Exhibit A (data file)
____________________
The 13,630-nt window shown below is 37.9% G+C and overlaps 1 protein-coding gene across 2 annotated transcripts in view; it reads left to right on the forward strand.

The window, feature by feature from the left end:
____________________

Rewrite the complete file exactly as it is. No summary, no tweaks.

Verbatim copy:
The 13,630-nt window shown below is 37.9% G+C and overlaps 1 protein-coding gene across 2 annotated transcripts in view; it reads left to right on the forward strand.

The window, feature by feature from the left end: